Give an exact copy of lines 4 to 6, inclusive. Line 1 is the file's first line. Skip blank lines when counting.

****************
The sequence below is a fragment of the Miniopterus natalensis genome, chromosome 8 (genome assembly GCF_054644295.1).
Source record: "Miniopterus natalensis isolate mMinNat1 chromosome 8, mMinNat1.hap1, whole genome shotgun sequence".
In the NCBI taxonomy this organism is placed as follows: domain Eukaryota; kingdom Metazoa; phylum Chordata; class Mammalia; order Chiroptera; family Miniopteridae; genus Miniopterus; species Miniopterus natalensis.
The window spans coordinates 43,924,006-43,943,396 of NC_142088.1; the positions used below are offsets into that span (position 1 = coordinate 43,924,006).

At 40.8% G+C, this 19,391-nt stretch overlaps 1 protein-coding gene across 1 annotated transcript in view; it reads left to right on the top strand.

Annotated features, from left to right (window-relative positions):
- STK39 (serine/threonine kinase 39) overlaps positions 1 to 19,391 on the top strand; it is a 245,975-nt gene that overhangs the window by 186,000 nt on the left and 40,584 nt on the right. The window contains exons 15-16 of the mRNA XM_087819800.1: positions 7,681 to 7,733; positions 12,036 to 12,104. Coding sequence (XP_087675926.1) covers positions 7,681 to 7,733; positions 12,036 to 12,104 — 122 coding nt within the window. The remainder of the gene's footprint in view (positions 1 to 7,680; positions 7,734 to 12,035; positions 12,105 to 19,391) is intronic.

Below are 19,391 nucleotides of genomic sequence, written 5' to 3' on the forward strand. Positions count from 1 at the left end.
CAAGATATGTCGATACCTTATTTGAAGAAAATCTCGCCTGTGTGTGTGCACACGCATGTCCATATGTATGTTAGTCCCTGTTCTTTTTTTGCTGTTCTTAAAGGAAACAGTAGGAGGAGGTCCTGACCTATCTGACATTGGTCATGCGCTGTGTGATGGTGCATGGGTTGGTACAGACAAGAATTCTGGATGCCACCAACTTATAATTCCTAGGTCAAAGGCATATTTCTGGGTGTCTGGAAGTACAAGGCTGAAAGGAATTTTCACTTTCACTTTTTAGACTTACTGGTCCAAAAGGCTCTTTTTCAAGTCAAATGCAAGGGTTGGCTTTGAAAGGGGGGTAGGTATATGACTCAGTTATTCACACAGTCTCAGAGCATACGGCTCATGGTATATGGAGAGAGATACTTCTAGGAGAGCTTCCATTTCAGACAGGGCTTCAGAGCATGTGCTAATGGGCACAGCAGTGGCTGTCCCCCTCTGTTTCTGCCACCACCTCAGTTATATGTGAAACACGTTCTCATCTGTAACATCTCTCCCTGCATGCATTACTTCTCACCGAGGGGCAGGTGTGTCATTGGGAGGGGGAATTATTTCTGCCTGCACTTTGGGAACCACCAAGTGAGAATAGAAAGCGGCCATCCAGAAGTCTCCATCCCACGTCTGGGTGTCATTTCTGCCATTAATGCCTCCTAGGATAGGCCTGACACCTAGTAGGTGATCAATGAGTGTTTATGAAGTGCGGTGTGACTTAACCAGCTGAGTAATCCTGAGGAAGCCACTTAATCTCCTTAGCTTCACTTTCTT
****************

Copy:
The window spans coordinates 43,924,006-43,943,396 of NC_142088.1; the positions used below are offsets into that span (position 1 = coordinate 43,924,006).

At 40.8% G+C, this 19,391-nt stretch overlaps 1 protein-coding gene across 1 annotated transcript in view; it reads left to right on the top strand.

Annotated features, from left to right (window-relative positions):